Ok Guys, I love all off this Stuff but it's consider;
- The neutral and ground in the main panel are Bonded and therefore the same potential in the main panel. There need be no ground from the meter to the panel as the neutral is the same potential as ground at that location and bonded to ground in the panel.
- A grounded conductor (ground wire) must run to the remote building that has a sub-panel and be mounted to the ground lug in the sub-panel, which is bonded to neutral inside the main panel.
- The grounded conductor to the remote building must connect to a ground rod with specified maximum resistance (or two ground rods by continuous ground wire)in the sub-panel. This means that the ground should have the same potential as the main panel ground and the main panel neutral, unless there is induced charge from some source (a Neighbor's house or pool, or bad transformer, etc).
- The neutral in the sub-panel is NOT bonded the the ground in the sub-panel. Therefore it will carry any current back TO the MAIN panel, instead of attempting to dump it into the remote building's ground.
(Examine this: you have 6 circuits, 3 on A leg and 3 on B leg in the remote building. There are 14.5 amps active on A and 36 on B leg. The Neutral is carrying 36-14.5= 21.5 amps back to the main panel and MUST do so....or you would be imbalanced in the main, and possibly causing the problem listed in 3 above to your neighbor!!!).
Now we can examine a lightening strike. The way to cause lightening to WANT to strike is to set up a grounding plane and connect it to a tall sharp metal object. Bury 300 or whatever ft of wire in a circle and bring the end(s) to the middle of the circle. Attach them to a pole with a sharp tip, slightly higher than anything else around it. If the POTENTIAL for lightening approaches, the ground plane prepares the availability of electrons. When the potential is great enough the electrons RISE from the EARTH to the area of positive charge. Lightening strikes UP, not down. In sand, the heat generate by this kind of strike (electron flow) can turn the sand to glass with interesting fractal structures.
Houses used to be struck very often, church steeples even more often. However today we have power poles above ground with neutrals attached to ground rods everywhere. It is very unlikely to have a building struck by lightening directly as they are mostly lower than trees and power poles etc. IT does not matter whether it is your house, the transformer, your air compressor or any other device, the surge WILL come to your house through those lines and the earth. Best protection is a surge protector designed to capacitate, blow the caps instantly and blow your house main breaker or branch breaker in the process. This device will NOT protect electronics (you can do that but it is expensive and should be done by charging batteries and inverting thereby maintaining clean power separated from the grid). This surge protector generally WILL protect motorized equipment (AC compressors, washers/dryers, refrigerator motors, etc).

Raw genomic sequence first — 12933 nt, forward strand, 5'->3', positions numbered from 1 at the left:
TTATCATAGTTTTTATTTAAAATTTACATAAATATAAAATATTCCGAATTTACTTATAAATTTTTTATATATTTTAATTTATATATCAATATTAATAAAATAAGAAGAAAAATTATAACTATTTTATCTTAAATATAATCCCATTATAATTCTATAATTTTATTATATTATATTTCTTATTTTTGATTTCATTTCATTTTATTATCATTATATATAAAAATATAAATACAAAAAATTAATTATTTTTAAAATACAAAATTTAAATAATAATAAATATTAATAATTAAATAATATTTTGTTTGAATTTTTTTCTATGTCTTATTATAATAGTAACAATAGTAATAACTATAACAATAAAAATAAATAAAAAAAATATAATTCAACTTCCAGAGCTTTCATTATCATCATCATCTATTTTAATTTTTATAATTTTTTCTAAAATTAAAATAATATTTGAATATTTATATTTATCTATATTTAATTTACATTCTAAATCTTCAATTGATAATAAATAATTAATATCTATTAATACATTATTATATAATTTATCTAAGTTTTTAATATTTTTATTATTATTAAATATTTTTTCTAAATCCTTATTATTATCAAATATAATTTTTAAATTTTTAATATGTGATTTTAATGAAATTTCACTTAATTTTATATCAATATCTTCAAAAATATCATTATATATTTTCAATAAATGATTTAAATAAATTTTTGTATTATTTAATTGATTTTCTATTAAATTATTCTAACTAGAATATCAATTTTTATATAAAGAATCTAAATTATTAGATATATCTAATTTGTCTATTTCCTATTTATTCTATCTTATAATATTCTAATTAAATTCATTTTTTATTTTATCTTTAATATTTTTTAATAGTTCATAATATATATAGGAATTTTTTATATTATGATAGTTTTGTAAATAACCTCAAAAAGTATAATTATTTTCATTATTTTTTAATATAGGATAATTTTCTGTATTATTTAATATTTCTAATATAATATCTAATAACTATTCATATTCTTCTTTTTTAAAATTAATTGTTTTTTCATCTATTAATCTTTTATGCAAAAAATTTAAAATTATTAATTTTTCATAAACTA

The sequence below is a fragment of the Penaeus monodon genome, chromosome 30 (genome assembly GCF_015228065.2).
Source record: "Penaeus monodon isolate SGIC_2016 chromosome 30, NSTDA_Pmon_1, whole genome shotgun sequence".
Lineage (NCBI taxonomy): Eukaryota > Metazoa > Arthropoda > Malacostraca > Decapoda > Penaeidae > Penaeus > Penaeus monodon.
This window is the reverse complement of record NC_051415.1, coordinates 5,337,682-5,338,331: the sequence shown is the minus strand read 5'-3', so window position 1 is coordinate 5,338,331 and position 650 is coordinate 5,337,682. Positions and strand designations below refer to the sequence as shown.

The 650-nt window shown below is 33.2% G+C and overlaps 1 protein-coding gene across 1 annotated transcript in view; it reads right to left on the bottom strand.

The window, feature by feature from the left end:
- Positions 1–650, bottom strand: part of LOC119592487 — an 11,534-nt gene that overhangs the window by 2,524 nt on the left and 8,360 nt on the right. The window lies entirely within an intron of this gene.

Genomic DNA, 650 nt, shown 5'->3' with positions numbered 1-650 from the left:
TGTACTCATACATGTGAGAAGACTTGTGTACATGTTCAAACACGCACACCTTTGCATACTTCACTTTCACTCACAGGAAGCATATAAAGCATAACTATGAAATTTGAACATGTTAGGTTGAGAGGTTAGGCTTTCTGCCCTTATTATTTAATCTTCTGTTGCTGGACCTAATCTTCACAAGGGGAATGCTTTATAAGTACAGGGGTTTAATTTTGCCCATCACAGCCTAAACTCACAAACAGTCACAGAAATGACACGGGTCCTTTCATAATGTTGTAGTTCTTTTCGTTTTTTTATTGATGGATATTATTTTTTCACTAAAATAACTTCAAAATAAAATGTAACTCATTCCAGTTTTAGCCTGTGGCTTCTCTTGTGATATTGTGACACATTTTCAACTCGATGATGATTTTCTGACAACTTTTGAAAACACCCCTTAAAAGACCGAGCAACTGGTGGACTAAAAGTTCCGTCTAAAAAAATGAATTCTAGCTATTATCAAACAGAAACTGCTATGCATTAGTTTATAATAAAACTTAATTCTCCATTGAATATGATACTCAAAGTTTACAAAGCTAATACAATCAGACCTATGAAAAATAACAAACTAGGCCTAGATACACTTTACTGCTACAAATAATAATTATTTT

IF you have a surge protector, you should have one at each disconnect panel or sub-panel or even receptacle (to any exterior device). Example" pool pumps, well pumps, detached garages, AC Compressors, Pool Heaters etc. They are on concrete pads or poles which are excellent conductors (especially when wet, even wood when wet) and can help create the ground plane. Surge protectors need to be at every possible point of entry to the house that can be in that ground plane.
The Illinois Railway museum probably just needed a very good lightening rod and ground to their roof...or lightening rod on a tower higher than the roof and with a good grounding plane, to control any strike location. My guess is that the sub-station reduced the contracted cost of electricity substantially, and therefore was dual purpose and effective.
IS the GROUND System to protect from lightening strikes?
House grounds are specifically designed for PERSONAL SAFETY. Originally, there were no grounds. Most devices had metal casings. IF the hot came loose, no harm no foul, the device stopped. If the neutral came loose heaven help the poor guy squeezing the handle of the drill or touching the metal blender, the person became the NEUTRAL/Ground, and many homes had great conductors for floor materials and even water around. By having a ground, if the neutral fails, power is shunted to the ground, reducing the potential and saving the HUMAN from severe harm. Many devices can cause the circuit to blow when the neutral is loose and power is returned through the ground. I hope this helps resolve confusion about the code and the why.
Does the grounding system protect against lightening strikes? It does provide a more direct path to ground and therefore MAY help, however I would suggest that it might be the other way around. Because the path is more direct, it might actually increase the likelihood in some respect, however, it would most probably severely reduce any damage to structure.